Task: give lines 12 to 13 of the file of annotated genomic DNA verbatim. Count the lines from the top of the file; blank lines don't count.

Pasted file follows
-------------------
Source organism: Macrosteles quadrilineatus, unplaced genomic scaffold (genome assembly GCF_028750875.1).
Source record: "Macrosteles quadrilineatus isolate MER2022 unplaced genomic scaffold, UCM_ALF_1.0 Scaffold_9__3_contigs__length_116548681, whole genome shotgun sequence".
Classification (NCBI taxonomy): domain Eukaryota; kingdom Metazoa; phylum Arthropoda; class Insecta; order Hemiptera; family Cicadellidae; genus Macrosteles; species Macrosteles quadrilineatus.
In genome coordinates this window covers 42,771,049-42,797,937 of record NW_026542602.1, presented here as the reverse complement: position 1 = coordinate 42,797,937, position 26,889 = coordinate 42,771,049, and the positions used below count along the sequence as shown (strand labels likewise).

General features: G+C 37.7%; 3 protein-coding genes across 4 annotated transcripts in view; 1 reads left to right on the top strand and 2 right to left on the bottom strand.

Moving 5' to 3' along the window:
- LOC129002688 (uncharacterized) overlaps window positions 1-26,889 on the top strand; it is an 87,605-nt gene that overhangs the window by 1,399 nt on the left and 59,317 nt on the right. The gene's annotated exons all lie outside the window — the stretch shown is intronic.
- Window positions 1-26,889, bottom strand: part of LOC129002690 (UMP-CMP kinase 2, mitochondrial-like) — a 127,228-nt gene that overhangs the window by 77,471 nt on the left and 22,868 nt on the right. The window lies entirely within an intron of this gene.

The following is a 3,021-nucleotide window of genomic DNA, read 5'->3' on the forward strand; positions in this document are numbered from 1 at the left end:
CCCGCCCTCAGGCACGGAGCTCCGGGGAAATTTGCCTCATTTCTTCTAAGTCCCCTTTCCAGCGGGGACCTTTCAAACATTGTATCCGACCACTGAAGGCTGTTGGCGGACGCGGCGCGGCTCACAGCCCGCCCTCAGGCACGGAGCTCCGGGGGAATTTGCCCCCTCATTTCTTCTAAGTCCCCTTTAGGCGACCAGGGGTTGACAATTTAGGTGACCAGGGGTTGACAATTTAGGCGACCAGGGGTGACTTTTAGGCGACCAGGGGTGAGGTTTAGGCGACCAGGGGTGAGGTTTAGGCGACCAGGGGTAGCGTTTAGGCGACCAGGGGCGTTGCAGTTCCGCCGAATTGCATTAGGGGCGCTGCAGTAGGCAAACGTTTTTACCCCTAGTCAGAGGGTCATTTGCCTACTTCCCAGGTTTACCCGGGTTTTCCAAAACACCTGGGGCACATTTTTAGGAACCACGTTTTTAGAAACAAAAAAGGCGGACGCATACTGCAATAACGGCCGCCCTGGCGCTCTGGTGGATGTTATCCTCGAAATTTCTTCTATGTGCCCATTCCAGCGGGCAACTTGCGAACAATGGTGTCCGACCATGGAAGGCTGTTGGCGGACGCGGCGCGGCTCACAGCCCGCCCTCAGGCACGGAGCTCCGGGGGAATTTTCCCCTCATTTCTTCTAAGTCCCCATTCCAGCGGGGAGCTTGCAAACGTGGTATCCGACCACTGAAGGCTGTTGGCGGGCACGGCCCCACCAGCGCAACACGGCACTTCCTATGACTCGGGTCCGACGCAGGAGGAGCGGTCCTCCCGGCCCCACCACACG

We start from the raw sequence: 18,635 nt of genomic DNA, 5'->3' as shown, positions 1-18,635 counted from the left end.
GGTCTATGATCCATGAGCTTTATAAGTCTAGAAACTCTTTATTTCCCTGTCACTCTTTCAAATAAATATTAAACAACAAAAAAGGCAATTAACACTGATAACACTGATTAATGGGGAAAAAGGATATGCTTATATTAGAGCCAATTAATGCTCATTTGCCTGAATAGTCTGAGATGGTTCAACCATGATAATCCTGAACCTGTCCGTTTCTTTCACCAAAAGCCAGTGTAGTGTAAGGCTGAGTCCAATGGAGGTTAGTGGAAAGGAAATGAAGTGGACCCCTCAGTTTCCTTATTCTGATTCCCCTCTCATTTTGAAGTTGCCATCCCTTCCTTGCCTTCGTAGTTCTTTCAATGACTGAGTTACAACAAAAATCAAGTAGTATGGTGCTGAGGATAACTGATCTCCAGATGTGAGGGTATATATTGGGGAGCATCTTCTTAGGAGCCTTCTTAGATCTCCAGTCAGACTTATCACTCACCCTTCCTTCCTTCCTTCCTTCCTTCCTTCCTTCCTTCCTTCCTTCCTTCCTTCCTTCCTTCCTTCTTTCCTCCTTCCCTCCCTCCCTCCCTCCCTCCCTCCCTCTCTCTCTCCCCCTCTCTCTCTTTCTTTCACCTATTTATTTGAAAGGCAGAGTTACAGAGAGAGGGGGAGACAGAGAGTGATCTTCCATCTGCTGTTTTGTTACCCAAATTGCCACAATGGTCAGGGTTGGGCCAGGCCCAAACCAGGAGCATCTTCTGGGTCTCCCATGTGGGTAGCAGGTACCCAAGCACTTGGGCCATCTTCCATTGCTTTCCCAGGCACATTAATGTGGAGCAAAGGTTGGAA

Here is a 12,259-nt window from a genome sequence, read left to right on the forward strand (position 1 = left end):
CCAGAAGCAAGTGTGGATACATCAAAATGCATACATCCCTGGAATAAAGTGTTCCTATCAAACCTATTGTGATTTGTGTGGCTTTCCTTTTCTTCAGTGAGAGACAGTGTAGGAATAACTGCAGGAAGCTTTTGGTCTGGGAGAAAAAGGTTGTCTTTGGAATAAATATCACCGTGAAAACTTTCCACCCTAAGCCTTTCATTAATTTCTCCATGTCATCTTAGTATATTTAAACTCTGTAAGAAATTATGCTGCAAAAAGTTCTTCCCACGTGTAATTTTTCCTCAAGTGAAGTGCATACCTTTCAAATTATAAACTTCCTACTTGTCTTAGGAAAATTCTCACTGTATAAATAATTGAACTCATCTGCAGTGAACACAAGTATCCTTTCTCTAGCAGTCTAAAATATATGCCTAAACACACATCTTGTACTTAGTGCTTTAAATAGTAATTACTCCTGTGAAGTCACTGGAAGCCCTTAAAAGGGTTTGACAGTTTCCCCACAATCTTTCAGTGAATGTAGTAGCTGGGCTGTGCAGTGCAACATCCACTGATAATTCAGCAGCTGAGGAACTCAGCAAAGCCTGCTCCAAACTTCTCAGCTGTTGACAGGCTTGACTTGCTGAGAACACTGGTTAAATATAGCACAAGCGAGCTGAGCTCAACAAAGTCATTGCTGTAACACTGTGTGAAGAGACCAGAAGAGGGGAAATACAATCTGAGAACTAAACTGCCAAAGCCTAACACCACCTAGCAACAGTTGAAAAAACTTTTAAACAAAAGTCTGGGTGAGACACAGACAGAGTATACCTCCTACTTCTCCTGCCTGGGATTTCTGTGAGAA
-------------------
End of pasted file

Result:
GGTCTATGATCCATGAGCTTTATAAGTCTAGAAACTCTTTATTTCCCTGTCACTCTTTCAAATAAATATTAAACAACAAAAAAGGCAATTAACACTGATAACACTGATTAATGGGGAAAAAGGATATGCTTATATTAGAGCCAATTAATGCTCATTTGCCTGAATAGTCTGAGATGGTTCAACCATGATAATCCTGAACCTGTCCGTTTCTTTCACCAAAAGCCAGTGTAGTGTAAGGCTGAGTCCAATGGAGGTTAGTGGAAAGGAAATGAAGTGGACCCCTCAGTTTCCTTATTCTGATTCCCCTCTCATTTTGAAGTTGCCATCCCTTCCTTGCCTTCGTAGTTCTTTCAATGACTGAGTTACAACAAAAATCAAGTAGTATGGTGCTGAGGATAACTGATCTCCAGATGTGAGGGTATATATTGGGGAGCATCTTCTTAGGAGCCTTCTTAGATCTCCAGTCAGACTTATCACTCACCCTTCCTTCCTTCCTTCCTTCCTTCCTTCCTTCCTTCCTTCCTTCCTTCCTTCCTTCCTTCCTTCTTTCCTCCTTCCCTCCCTCCCTCCCTCCCTCCCTCCCTCTCTCTCTCCCCCTCTCTCTCTTTCTTTCACCTATTTATTTGAAAGGCAGAGTTACAGAGAGAGGGGGAGACAGAGAGTGATCTTCCATCTGCTGTTTTGTTACCCAAATTGCCACAATGGTCAGGGTTGGGCCAGGCCCAAACCAGGAGCATCTTCTGGGTCTCCCATGTGGGTAGCAGGTACCCAAGCACTTGGGCCATCTTCCATTGCTTTCCCAGGCACATTAATGTGGAGCAAAGGTTGGAA

Here is a 12,259-nt window from a genome sequence, read left to right on the forward strand (position 1 = left end):